A Georgia judge set a trial date for the murder of Ahmaud Arbery, whose lynching at the hands of three vigilantes sparked a significant leap forward in the Black Lives Matter movement. The Atlanta Journal-Constitution broke the news on Friday.
Superior Court Judge Timothy Walmsley will oversee the trial, slated to begin on October 18 after lawyers select a jury. The trial date announcement coincides with what would have been Arbery’s 27th birthday.
Critics anticipated an announcement for months after trial date selection was delayed due to COVID-19.
The defendants, Travis McMichael, who shot Arbery; his father, Greg McMichael, a former investigator for the local district attorney’s office; and William “Roddie” Bryan, are accused of trailing Arbery while he jogged around a Brunswick, Georgia neighborhood on Feb. 23, 2020. Cell phone video captured by Bryan shows Arbery as he attempts to run from the McMichaels prior to him being shot at close range.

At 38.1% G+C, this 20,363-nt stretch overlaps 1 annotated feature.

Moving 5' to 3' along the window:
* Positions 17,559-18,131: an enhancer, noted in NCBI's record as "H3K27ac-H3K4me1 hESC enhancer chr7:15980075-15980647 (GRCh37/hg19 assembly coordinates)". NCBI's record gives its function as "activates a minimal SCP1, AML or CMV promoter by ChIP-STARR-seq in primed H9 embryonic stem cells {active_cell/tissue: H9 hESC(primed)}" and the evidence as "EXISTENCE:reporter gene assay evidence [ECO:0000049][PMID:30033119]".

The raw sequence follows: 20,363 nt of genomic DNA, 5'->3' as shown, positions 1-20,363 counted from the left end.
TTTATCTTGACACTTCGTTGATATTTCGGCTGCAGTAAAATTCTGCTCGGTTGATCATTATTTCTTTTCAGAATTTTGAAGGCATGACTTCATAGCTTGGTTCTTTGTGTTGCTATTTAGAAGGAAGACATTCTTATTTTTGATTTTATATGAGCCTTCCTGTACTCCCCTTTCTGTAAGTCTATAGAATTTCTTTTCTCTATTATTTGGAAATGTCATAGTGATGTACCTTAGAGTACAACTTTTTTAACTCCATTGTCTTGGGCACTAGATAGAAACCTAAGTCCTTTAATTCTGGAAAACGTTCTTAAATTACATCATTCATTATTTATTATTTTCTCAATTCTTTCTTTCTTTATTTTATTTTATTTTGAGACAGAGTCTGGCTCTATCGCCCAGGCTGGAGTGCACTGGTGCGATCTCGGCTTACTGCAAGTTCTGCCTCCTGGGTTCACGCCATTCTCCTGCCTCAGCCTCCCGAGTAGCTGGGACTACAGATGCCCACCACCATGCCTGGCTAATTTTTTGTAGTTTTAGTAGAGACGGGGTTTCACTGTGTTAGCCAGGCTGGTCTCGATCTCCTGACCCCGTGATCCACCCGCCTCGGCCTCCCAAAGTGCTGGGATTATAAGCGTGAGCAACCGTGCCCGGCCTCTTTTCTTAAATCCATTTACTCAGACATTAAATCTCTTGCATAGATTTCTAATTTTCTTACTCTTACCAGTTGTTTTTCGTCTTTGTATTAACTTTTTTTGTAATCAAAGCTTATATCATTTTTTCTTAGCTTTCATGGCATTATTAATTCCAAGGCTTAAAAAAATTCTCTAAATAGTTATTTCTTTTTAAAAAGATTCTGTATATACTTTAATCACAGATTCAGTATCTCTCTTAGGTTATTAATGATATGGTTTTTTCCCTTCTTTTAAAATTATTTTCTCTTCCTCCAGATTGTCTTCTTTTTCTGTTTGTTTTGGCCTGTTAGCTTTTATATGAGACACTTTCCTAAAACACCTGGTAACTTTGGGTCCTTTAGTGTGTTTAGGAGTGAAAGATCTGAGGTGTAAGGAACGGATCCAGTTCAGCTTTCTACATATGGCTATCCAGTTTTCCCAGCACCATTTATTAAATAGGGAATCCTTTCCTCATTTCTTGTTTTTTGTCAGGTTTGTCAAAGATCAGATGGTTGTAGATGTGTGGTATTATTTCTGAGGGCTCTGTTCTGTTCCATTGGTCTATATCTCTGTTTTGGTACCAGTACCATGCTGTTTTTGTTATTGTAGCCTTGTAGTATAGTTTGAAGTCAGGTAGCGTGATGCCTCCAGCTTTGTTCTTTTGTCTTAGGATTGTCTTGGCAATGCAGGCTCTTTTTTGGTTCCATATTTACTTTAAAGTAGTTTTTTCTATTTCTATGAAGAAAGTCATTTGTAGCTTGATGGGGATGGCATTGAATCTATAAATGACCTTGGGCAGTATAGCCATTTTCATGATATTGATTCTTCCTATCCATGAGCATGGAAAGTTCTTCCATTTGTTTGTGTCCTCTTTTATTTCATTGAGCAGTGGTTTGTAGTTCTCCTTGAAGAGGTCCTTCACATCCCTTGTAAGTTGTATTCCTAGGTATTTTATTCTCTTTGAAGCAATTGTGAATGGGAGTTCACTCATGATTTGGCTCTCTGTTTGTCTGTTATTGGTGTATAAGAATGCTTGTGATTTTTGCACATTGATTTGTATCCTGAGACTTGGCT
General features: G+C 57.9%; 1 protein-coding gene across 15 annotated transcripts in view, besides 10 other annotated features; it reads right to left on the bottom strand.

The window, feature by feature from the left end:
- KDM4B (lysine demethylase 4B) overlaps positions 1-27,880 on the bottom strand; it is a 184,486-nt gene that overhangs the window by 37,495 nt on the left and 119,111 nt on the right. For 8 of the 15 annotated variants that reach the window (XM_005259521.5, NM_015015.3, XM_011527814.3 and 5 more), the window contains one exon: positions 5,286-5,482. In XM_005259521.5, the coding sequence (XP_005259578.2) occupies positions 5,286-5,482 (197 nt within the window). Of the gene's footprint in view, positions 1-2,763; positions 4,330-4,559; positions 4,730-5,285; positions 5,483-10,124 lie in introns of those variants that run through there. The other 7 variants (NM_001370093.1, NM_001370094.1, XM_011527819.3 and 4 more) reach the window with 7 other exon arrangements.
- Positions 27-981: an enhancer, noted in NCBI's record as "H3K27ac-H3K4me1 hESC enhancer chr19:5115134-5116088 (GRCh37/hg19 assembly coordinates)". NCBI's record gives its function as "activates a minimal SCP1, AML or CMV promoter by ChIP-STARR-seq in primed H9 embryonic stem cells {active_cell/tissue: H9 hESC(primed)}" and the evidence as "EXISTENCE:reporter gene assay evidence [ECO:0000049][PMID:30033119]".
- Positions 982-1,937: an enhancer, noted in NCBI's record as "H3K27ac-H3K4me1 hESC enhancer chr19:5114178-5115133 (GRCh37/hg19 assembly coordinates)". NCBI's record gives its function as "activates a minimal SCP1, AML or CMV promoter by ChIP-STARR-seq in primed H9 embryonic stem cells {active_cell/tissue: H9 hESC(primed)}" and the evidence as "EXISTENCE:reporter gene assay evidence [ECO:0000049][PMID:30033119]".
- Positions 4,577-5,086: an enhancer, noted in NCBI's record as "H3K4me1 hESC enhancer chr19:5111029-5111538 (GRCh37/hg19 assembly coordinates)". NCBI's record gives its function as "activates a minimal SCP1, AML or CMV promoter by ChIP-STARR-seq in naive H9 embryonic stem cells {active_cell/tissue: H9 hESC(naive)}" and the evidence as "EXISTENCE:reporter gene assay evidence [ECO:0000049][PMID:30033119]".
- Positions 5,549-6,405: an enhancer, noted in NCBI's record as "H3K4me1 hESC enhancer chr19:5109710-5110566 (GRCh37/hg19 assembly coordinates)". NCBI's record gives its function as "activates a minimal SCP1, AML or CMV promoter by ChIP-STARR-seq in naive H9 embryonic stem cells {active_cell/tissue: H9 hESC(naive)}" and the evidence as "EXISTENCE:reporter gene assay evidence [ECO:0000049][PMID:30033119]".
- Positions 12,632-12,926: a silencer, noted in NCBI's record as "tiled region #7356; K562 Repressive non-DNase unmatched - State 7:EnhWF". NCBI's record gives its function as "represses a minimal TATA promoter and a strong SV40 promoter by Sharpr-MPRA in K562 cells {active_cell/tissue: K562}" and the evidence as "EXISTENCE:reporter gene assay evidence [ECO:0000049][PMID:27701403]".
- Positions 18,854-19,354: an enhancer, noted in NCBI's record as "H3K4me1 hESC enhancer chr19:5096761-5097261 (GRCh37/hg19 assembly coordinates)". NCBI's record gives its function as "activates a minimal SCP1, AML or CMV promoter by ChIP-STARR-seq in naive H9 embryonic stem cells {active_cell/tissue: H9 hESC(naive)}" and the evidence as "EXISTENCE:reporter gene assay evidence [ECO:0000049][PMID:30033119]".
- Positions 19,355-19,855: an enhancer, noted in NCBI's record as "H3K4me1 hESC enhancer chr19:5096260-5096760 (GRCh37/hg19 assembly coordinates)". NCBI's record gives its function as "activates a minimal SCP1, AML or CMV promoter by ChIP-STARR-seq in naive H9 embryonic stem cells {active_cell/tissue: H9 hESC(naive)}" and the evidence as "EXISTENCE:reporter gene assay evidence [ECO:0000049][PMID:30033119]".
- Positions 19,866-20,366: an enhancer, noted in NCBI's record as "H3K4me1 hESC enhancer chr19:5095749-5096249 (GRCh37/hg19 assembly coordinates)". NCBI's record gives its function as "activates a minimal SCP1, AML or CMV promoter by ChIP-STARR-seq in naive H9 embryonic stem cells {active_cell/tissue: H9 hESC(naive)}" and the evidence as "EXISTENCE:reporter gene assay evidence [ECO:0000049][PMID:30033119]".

Attorneys for the trio have continually insist that they committed no crimes. They continued to falsely contend that Arbery was part of a series of break-ins in the neighborhood that occurred prior to his death after the case made national headlines.
It took local law enforcement several weeks to bring forth charges. Many believe that because Greg McMichael had a close relationship with local law enforcement, it helped delay his subsequent arrest.
The three have been denied bond since their arrests and face state charges of malice murder and felony murder, two counts of aggravated assault and one count of false imprisonment and criminal attempt to commit false imprisonment.
Last week the trio was indicted by a federal grand jury in the Southern District of Georgia and charged with hate crimes and the attempted kidnapping of Arbery, according to a release from the Justice Department.
The men are scheduled to appear in court next week, followed by two days of pretrial hearings.